Josh Goodman is a former staff writer for GOVERNING..E-mail: email@example.com
Who can Hillary Clinton blame for her defeat? Michael McDonald of the Brookings Institution says that it's those pesky state legislators and state party officials who came up with the primary schedule:
If states had not moved up or "frontloaded" the date of their primaries and caucuses, under the misimpression that doing so would give them a greater voice in the 2008 nomination, Clinton might be the Democratic nominee.
She would have received more delegates from Florida and Michigan, two states that she would have likely won if all Democratic candidates had vigorously campaigned, but was denied a full slate because these states violated party rules by holding their elections too early. Counting these contests was important for her delegate count and to her argument that she had won more popular votes than Obama.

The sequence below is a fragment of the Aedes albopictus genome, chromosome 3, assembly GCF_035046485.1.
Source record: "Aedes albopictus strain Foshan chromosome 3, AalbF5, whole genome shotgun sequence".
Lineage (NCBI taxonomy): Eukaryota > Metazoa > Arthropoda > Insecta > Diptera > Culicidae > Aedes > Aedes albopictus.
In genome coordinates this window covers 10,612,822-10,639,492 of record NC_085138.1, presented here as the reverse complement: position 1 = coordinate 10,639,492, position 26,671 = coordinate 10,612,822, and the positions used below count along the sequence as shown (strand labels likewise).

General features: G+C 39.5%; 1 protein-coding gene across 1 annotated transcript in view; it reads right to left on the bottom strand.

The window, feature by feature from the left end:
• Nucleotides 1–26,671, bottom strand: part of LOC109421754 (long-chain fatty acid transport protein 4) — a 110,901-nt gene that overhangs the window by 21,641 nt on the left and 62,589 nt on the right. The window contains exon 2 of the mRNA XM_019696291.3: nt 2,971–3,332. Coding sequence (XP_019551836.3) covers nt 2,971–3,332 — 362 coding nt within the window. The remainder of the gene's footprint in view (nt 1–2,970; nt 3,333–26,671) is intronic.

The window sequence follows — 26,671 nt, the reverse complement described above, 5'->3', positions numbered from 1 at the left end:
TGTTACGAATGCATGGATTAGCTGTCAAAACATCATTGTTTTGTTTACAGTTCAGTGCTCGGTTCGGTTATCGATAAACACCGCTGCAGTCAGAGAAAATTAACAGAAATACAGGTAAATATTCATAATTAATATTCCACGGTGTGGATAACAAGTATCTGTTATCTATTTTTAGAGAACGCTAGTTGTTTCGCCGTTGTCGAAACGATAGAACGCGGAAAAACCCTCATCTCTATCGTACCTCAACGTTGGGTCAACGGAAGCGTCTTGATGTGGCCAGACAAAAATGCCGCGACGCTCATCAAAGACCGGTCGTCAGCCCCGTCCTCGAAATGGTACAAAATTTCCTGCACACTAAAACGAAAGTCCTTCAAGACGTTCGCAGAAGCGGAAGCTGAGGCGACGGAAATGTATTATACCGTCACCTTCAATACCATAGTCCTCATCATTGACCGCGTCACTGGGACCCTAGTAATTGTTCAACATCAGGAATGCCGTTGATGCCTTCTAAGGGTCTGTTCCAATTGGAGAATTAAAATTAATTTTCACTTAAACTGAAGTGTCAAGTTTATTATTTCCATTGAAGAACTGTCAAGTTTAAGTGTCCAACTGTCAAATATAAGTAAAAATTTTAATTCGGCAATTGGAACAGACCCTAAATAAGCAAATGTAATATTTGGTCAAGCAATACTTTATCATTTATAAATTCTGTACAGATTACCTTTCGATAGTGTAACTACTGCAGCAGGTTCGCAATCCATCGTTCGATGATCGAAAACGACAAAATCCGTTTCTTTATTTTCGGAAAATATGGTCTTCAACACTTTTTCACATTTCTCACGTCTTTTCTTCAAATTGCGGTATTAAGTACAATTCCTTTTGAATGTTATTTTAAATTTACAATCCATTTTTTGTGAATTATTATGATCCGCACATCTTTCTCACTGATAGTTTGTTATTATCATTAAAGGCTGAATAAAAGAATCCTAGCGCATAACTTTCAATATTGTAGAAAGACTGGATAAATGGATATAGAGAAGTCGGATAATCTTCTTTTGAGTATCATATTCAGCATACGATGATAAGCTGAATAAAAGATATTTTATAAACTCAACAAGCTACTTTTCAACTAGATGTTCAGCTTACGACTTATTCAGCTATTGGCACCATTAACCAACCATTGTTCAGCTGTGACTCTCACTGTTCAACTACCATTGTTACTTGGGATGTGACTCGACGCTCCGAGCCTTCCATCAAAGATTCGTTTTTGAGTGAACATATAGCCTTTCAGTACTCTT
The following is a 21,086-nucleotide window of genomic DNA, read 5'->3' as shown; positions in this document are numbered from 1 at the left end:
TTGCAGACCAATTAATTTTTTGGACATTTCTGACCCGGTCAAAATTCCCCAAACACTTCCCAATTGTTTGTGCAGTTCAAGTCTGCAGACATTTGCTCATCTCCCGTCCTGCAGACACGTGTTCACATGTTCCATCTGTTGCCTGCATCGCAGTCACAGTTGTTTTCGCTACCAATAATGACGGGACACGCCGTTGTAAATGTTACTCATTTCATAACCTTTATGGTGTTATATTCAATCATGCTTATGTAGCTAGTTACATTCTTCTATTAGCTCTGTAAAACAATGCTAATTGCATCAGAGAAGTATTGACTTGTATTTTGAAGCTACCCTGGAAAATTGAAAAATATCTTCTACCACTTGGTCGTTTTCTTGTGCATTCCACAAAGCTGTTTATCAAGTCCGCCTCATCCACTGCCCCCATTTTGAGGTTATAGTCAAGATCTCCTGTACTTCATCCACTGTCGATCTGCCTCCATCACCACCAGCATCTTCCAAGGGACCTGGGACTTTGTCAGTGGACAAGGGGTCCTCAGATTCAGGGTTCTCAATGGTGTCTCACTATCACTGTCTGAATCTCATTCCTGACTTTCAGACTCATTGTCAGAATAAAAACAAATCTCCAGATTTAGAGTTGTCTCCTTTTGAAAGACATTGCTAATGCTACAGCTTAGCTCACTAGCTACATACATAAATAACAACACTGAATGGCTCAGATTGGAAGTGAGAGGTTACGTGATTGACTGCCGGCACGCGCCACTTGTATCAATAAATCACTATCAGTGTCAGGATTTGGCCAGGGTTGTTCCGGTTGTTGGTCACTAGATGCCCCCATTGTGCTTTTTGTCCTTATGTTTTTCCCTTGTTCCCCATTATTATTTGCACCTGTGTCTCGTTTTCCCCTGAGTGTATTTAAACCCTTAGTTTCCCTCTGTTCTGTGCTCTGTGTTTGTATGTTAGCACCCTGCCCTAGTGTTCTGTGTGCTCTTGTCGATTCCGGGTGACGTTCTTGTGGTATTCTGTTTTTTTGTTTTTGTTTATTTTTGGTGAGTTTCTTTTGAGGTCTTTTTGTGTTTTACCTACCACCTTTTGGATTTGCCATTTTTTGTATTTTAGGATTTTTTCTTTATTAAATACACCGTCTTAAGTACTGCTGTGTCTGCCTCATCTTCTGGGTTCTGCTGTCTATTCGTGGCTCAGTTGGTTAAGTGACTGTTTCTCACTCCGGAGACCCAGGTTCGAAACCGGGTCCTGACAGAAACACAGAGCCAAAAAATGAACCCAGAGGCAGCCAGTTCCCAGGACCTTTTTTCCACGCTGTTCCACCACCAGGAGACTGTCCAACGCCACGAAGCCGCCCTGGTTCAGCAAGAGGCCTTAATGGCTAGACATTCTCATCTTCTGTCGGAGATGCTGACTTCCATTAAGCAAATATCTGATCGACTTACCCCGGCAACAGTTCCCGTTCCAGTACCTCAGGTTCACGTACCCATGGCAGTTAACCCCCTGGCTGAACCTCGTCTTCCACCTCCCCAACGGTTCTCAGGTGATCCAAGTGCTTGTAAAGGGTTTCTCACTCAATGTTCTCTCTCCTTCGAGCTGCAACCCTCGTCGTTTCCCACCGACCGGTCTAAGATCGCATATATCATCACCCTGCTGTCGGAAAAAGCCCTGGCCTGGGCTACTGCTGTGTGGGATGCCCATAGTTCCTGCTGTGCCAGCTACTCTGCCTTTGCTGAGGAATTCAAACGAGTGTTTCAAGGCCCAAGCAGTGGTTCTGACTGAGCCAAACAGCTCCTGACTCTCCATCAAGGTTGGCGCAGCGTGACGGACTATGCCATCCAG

If states had not frontloaded their primaries and caucuses, she would have recovered from her early stumbles before it was too late. She would have minimized damage from her disastrous February, when Obama racked up an impressive string of victories even in Virginia, where she might have done better given her later strength.
(Hat tip: Election Law Blog)
I don't completely buy this argument. Obama might have won Michigan if his name had appeared on the ballot and he'd been able to campaign. More broadly, the Democratic nomination campaign was, to a significant, impervious to momentum.
Still, the point that McDonald is making -- that the nominating schedule matters (and not just to whether the candidates talk about ethanol or Yucca Mountain) -- is a good one. Would John McCain be where is today if South Carolina and New Hampshire had switched places in the calendar?
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